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Businesses don’t operate in isolation and most businesses are concerned about third-party cybersecurity risks – cyber risks emerging from suppliers connected to a company’s systems. That is both unsurprising and reassuring. But only expressing concern doesn’t address the risks, and many businesses fail to implement adequate risk mitigation strategies.  

The term “third-party risk” itself may even be misleading. Because third-party suppliers have vendors of their own, and attackers may also use these “forth-party” suppliers as an initial attack vector.

This result is a complex nexus of companies with seemingly endless access points, any of which may serve as an attack vector to bring down the entire ecosystem.

Below is a summary of a survey conducted by Harvard Business Review Analytic Services that asked 200 executives about their view on third-party cyber risks.


Summary of the report:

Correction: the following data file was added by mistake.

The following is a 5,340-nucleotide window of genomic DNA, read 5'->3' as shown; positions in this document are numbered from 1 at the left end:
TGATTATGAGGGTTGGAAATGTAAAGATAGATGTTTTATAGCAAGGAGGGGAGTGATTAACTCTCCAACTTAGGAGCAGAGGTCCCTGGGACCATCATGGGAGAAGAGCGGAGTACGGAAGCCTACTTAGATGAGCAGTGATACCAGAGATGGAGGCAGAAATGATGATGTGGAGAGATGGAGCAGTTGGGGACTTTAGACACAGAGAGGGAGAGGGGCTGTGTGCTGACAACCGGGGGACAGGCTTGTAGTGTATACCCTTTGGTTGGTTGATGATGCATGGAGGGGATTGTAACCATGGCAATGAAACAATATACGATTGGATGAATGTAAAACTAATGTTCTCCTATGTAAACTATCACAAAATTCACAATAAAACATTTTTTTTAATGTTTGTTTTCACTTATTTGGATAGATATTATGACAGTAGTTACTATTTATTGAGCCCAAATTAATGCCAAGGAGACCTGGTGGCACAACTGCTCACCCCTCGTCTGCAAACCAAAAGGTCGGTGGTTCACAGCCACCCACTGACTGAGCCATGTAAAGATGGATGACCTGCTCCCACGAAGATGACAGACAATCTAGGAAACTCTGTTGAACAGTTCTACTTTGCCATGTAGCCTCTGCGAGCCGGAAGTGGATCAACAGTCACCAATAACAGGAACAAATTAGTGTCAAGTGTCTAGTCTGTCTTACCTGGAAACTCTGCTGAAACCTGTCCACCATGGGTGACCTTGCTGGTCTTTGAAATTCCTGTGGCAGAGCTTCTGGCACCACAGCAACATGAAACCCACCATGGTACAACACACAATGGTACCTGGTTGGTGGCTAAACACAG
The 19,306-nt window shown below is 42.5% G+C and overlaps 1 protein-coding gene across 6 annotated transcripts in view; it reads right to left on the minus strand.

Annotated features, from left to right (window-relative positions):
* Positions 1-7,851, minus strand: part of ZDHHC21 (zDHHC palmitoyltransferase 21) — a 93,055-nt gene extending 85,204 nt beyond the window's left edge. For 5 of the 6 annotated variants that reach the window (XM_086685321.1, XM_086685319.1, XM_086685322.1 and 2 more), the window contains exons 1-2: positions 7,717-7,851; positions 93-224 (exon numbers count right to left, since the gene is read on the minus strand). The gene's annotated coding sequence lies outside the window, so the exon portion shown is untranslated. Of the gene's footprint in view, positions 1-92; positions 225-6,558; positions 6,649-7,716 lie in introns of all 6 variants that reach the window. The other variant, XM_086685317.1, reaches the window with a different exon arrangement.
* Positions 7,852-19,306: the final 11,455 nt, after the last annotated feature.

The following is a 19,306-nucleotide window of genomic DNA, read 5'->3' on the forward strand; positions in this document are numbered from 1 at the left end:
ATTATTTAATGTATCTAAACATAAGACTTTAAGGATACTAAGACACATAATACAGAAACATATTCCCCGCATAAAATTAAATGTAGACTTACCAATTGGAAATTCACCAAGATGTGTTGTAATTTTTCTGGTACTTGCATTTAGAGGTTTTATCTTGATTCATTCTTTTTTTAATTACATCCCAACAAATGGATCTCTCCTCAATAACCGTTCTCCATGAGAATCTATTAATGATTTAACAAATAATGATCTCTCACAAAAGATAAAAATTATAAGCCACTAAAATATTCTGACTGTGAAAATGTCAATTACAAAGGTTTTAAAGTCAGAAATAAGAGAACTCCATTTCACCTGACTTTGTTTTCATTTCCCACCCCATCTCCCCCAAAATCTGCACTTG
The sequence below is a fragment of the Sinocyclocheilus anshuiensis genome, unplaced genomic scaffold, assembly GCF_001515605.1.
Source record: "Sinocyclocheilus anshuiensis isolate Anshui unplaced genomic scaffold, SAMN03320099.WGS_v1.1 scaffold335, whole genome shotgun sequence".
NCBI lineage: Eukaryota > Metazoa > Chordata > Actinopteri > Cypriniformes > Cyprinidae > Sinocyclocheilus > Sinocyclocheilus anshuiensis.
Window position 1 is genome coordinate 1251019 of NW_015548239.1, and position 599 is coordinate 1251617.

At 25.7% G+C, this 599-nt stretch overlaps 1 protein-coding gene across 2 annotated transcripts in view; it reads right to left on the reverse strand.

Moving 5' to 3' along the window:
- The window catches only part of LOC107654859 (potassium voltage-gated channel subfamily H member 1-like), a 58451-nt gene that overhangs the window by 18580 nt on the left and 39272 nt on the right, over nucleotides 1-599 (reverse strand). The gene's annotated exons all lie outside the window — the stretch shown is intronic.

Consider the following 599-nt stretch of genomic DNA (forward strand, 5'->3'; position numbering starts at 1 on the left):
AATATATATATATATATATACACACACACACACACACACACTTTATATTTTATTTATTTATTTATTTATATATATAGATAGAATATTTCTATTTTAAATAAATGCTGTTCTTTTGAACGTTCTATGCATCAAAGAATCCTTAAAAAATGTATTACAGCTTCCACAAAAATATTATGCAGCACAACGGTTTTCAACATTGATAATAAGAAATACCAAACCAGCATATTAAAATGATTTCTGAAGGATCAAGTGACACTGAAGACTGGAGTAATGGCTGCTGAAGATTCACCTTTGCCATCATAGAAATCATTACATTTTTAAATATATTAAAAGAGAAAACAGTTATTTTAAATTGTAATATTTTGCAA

• 71% of business executives are moderately or very concerned about third-party suppliers exposing their organization to cybersecurity risk. 55% say their suppliers have access to customer data
  • But only 36% have a well-defined and tested plan to deal with risks from third-parties.
  • But what can businesses do to mitigate supply-chain risks?
  • They may decline to do business with a supplier based on its insufficient cybersecurity practices
  • They may also use a way of categorising suppliers. Traditionally, such categorisation is based on contract value. Highest-value suppliers may undergo an on-site audit. Tier-two suppliers may have to fill out documentation, and so on
  • But such system won’t work for cyber risks, because contract value doesn’t correlate with cyber risk the supplier may pose
  • The report offers four steps companies can take to address third-party cyber risk
    • Understand your suppliers
    • Choosing suppliers that prioritise security
    • Linking cybersecurity to service level agreements
    • Building deeper, mutual relationships


Why this matters for businesses and ISTARI

  • The report shows that third-party risks are becoming a concern of businesses
  • It also highlights a disconnect between executive concern and action: it shows that many executives worry about third-party cyber risks (71%), but only few seem to have adequate measures in place (31%)
  • The four steps companies can take to address third-party cyber risk are a good start, but more work is needed to address third-party risks adequately


Access the full PDF here